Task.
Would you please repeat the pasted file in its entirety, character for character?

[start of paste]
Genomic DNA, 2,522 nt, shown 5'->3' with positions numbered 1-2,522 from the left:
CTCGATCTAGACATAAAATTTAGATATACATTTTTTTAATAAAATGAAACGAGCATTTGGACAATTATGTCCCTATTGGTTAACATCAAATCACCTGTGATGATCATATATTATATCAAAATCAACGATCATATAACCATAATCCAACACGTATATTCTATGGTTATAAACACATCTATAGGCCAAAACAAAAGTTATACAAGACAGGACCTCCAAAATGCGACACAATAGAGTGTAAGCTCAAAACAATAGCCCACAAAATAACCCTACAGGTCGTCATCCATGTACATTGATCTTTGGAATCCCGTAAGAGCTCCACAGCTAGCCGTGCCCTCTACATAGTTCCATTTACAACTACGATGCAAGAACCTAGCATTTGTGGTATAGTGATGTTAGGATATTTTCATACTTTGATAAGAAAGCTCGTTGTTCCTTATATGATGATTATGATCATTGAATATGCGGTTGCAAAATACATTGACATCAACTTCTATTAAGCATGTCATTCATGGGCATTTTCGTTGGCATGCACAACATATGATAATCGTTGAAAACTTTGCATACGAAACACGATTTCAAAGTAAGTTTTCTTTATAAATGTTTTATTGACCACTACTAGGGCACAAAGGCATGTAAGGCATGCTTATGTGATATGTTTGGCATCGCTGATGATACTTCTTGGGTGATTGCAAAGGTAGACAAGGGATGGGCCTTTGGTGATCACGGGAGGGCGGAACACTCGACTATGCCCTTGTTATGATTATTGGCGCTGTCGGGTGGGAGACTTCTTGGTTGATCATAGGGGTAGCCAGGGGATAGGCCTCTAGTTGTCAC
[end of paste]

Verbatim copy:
Genomic DNA, 2,522 nt, shown 5'->3' with positions numbered 1-2,522 from the left:
CTCGATCTAGACATAAAATTTAGATATACATTTTTTTAATAAAATGAAACGAGCATTTGGACAATTATGTCCCTATTGGTTAACATCAAATCACCTGTGATGATCATATATTATATCAAAATCAACGATCATATAACCATAATCCAACACGTATATTCTATGGTTATAAACACATCTATAGGCCAAAACAAAAGTTATACAAGACAGGACCTCCAAAATGCGACACAATAGAGTGTAAGCTCAAAACAATAGCCCACAAAATAACCCTACAGGTCGTCATCCATGTACATTGATCTTTGGAATCCCGTAAGAGCTCCACAGCTAGCCGTGCCCTCTACATAGTTCCATTTACAACTACGATGCAAGAACCTAGCATTTGTGGTATAGTGATGTTAGGATATTTTCATACTTTGATAAGAAAGCTCGTTGTTCCTTATATGATGATTATGATCATTGAATATGCGGTTGCAAAATACATTGACATCAACTTCTATTAAGCATGTCATTCATGGGCATTTTCGTTGGCATGCACAACATATGATAATCGTTGAAAACTTTGCATACGAAACACGATTTCAAAGTAAGTTTTCTTTATAAATGTTTTATTGACCACTACTAGGGCACAAAGGCATGTAAGGCATGCTTATGTGATATGTTTGGCATCGCTGATGATACTTCTTGGGTGATTGCAAAGGTAGACAAGGGATGGGCCTTTGGTGATCACGGGAGGGCGGAACACTCGACTATGCCCTTGTTATGATTATTGGCGCTGTCGGGTGGGAGACTTCTTGGTTGATCATAGGGGTAGCCAGGGGATAGGCCTCTAGTTGTCAC